By: Mary Anne Ackourey
By now, you probably have learned about the big mistake at the Oscars a few weeks ago. Maybe you were watching it live, or, instead, like me, catching it the next morning on your phone or desktop. Wow, that was a big screw up, and to the outside eye, totally preventable, but we all know that it happens. Even in Hollywood. But, they fixed it, and while PricewaterhouseCoopers spent days trying to figure out how the presenter got the “wrong envelope” (as if there is a meaningful answer other than human error), the right movie got the award, and so life goes on.
By: Christopher M. Curci
The total number of pages in the Code of Federal Regulations has grown from approximately 110,000 in 1984 to a near staggering 180,000 pages today. This growth can be attributed in large part to the Supreme Court’s 1984 decision in Chevron U.S.A., Inc. v. Natural Resources Defense Council, Inc. The landmark decision established that federal administrative agencies have broad discretion to interpret federal statutes. Over time, Courts have upheld administrative rulings and interpretations on the basis that they are given “great deference.”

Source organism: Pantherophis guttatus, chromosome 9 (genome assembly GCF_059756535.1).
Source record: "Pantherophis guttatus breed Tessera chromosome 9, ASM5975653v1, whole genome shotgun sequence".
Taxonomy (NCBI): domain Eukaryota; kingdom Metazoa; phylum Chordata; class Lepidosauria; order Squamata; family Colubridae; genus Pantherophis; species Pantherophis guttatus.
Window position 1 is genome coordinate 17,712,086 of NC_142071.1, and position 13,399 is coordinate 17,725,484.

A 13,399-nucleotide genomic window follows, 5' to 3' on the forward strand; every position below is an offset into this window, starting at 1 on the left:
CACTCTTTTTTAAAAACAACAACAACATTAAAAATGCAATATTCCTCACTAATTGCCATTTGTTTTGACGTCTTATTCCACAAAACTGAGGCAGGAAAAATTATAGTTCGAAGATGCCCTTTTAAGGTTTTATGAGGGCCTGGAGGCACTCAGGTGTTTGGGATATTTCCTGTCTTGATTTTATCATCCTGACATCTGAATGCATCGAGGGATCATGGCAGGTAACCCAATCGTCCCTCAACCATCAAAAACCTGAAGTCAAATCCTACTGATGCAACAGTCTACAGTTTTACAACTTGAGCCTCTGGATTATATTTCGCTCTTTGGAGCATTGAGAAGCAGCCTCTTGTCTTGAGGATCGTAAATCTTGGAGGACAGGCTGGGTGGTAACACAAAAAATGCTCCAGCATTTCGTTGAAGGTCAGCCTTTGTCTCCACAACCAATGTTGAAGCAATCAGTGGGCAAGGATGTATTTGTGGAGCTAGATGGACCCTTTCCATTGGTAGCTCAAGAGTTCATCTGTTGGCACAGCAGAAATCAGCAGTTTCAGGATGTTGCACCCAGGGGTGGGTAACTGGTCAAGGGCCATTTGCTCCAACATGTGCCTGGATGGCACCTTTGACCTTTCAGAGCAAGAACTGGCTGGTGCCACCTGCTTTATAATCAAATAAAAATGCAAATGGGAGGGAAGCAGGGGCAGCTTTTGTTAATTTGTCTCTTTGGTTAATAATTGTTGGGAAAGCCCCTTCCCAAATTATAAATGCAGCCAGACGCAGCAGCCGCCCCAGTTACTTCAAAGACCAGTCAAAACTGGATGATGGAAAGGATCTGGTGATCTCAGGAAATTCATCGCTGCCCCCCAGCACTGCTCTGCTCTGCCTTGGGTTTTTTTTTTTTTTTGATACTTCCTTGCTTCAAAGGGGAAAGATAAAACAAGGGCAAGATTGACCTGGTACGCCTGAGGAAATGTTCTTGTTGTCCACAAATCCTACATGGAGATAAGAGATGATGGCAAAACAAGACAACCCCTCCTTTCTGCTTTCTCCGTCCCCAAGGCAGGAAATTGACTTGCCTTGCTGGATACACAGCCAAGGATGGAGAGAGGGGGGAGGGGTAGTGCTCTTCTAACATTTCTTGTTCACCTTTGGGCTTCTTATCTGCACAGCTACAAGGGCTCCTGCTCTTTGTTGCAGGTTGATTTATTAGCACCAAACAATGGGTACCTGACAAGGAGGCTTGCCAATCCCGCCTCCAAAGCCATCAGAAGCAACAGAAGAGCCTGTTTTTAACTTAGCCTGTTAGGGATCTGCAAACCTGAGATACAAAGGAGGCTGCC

By: Connor M. Bateman
In most jurisdictions, insurers must adhere to a detailed set of statutory provisions when cancelling or refusing to renew certain types of insurance policies. Most notably, insurers are often charged with delivering or mailing a written notification to the insured providing clear and unequivocal notice that the insurance coverage at issue is ending. Even slight deviations from the statutory requirements governing such notices will likely vitiate the cancellation or nonrenewal and cause coverage under the policy to remain in place.